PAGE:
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August 8, 2014

What Jokowi Can Learn From Obama

by Stanley A. Weiss

JAKARTA — At 11 a.m. on Wednesday, July 23, the President of the United States placed a congratulatory phone call to the President-elect of Indonesia. “Apa kabar?” — “how are you?” — President Barack Obama asked Joko Widodo before conveying his congratulations. It was a remarkable moment. For one thing, the President of the United States had greeted his Indonesian counterpart in passable Bahasa Indonesian, which Obama learned growing up in Jakarta, roughly 350 miles west of Joko’s Central Javan hometown of Surakarta, also known as Solo. For another, a decade ago few could have predicted that either man would be occupying their respective offices at all.

The phone call came ten years to the week that America first heard the name Barack Obama, as he delivered the captivating keynote at the 2004 Democratic National Convention that began his meteoric rise from the Illinois State Senate to the White House. At the time, half a world away, Jokowi (as he is affectionately known) was an unknown carpenter and furniture exporter. A year later, as Obama began his first year in the U.S. Senate, Jokowi had risen to become the mayor of Solo, where his promise of “Beauty Without Corruption” and hands-on leadership style brought him national and international attention. By October 2012, with Obama well on his way to a second term as President, Jokowi was being sworn in as Governor of Jakarta, Indonesia’s sprawling 10-million person capital. Last month, after 135 million Indonesians voted in only the third direct election for president in their country’s history, Jokowi capped his rapid ascent by besting the former General Prabowo Subianto by eight million votes–though Prabowo, alleging widespread electoral fraud, has refused to concede.

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July 9, 2014

Could China Become India’s New Best Friend?

by Stanley A. Weiss

On October 20, 1962, 80,000 Chinese troops streamed into the disputed Himalayan borderlands between China and India. Americans could be forgiven for overlooking a border war high in the Himalayas — coming, as it did, a week into the white-knuckled Cuban Missile Crisis. But in China — and especially India — the war, which cost several thousand lives and resulted in India’s humiliating retreat, has not been forgotten. Through the years, tensions over the two nations’ ill-defined boundaries have festered, with frequent reports of Chinese incursions and a recently-released Chinese map including the Indian state of Arunachal Pradesh as Chinese territory.

These routine acts of “politico-military belligerence,” as New Delhi-based Dr. Monika Chansoria describes them, have contributed to the sense that the world’s largest democracy and its largest Communist neighbor are destined to be at odds. Several years ago, a Pew survey found more Indians viewed China unfavorably, ranking second only to Pakistan in countries India considered a threat. In 2010, the cover of the Economist featured two arm-wrestling biceps — sporting a dragon and a tiger tattoo, respectively — with the headline, “China and India: Contest of the Century.” A year later, it was the cover of TIME magazine, with an elephant and a dragon fighting beneath the headline, “India vs. China: Which Economy Will Rule the World?”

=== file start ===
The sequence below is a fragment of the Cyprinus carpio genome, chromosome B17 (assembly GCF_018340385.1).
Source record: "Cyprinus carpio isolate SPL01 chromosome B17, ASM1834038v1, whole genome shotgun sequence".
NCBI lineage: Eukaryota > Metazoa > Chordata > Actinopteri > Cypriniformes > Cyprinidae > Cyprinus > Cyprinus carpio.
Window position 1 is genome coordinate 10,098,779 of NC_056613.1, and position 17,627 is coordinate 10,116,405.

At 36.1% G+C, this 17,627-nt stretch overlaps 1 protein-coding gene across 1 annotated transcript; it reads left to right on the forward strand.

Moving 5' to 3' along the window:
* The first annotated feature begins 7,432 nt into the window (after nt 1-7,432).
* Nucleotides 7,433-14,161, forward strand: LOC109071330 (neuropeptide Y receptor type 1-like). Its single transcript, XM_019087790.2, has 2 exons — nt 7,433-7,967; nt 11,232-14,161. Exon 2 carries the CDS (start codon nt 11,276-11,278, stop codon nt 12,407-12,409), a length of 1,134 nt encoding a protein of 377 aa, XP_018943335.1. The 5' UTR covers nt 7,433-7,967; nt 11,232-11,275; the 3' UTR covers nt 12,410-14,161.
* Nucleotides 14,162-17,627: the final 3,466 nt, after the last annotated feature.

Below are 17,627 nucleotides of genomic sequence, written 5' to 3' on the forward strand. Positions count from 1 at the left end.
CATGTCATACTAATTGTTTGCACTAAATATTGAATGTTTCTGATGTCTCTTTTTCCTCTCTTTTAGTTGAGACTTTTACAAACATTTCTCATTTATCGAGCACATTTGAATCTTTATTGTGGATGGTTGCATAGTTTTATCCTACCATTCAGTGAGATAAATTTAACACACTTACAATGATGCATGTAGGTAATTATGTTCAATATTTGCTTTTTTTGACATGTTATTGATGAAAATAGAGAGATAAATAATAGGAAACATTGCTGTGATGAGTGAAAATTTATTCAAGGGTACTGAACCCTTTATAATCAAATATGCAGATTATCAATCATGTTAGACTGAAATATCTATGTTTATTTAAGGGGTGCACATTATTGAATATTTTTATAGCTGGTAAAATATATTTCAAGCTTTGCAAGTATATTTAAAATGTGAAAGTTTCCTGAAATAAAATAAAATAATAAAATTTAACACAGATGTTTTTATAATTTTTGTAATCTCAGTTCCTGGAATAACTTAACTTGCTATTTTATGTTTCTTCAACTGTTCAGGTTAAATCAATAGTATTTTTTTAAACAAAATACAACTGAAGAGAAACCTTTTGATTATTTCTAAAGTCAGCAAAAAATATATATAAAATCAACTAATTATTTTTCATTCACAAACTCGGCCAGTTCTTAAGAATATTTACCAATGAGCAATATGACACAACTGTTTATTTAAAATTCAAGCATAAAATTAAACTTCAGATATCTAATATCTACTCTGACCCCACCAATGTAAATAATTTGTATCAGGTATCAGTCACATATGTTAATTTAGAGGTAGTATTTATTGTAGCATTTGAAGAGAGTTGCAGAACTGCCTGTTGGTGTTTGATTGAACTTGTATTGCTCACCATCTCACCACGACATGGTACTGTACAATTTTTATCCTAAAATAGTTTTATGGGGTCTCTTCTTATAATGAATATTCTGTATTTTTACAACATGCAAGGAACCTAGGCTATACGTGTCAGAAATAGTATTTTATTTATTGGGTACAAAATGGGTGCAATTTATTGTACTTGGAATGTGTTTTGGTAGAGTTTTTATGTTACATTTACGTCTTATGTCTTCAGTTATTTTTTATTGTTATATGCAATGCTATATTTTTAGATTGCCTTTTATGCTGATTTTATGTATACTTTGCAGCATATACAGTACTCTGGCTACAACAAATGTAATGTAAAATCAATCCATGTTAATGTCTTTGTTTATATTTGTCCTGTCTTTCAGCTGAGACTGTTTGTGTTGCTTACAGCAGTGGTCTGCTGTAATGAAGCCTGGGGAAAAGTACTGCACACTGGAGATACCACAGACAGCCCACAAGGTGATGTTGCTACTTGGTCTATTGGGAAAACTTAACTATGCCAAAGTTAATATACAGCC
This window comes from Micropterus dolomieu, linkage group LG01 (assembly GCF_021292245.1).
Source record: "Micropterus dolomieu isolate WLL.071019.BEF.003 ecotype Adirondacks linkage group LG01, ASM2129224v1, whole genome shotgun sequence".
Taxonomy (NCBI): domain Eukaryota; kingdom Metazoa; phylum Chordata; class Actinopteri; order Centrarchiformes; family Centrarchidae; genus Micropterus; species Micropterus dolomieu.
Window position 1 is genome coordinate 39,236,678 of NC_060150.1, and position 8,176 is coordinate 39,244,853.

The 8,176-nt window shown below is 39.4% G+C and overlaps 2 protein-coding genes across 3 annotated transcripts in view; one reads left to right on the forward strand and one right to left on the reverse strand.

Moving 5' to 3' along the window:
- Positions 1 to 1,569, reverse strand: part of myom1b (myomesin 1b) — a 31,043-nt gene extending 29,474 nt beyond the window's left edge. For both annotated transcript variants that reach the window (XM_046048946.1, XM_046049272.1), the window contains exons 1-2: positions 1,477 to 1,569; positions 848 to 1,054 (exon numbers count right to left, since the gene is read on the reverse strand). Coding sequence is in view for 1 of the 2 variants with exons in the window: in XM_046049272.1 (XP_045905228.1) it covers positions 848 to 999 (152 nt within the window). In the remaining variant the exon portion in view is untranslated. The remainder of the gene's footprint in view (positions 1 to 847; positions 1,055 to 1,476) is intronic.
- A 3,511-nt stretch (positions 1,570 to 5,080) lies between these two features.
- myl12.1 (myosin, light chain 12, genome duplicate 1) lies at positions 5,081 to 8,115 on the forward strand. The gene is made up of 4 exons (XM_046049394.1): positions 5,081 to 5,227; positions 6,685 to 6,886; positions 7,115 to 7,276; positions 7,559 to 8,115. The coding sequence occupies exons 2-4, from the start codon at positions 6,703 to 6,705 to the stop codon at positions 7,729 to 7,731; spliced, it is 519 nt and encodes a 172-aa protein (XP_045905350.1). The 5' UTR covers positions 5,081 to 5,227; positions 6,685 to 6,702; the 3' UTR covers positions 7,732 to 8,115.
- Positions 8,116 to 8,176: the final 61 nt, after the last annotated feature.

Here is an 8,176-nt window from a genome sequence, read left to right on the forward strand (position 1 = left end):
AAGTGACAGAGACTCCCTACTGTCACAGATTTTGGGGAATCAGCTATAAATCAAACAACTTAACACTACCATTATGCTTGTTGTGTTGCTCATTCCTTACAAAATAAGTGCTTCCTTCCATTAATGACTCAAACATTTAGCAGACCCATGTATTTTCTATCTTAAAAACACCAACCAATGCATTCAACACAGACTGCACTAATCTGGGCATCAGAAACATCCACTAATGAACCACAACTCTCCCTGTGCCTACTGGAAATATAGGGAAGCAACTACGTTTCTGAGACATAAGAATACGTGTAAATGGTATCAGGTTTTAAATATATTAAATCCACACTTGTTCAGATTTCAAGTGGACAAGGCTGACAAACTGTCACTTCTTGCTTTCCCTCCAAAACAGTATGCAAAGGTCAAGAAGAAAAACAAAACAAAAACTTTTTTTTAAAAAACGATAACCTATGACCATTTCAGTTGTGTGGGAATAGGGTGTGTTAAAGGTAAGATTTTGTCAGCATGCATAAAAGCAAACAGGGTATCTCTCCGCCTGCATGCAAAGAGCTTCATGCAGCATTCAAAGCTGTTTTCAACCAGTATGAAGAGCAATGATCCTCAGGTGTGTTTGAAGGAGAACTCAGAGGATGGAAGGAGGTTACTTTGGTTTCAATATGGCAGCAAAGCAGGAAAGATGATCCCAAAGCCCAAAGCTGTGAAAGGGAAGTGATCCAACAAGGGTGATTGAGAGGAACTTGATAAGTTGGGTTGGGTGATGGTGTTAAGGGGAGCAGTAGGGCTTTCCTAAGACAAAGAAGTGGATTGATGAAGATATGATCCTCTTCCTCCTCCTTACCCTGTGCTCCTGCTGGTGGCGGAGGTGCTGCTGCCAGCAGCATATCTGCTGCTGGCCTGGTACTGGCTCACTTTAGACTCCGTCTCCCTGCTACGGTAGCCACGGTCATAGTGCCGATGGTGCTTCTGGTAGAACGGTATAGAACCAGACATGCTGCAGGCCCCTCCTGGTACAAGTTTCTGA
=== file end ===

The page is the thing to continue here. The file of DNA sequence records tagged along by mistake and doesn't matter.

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November 12, 2013

Let’s Remember What Iran Has Said About Israel

by Stanley A. Weiss

WASHINGTON-It is one of the great ironies of history that the nation of Israel–and likely, the religion of Judaism as we know it–would not exist if it weren’t for an ancient king from the land that is now Iran. More than 25 centuries ago, it was Cyrus the Great, the founder and first ruler of the Persian Empire, who rose from his roots in present-day southwestern Iran to overthrow the Babylonian Empire, free 40,000 Jews held in captivity and facilitate their return to Judea, the site of present-day Israel.

Of course, this is not a history that you will read in any Iranian textbook. Since Iran’s Islamic Revolution was launched 34 years ago last week by the Ayatollah Ruhollah Khomeini, two generations of his disciples, in the words of Islamic scholar Andrew Bostom, “have embraced jihad as a central pillar of faith and action” featuring “an unending campaign of vilification and proxy violence against the ‘Zionist entity,’ Israel.” But with Western and Iranian diplomats coming close to an agreement that would provide Iran with limited relief from crippling economic sanctions in exchange for a temporary freeze on some of its nuclear activities, Israel has been cast as the skunk at the garden party.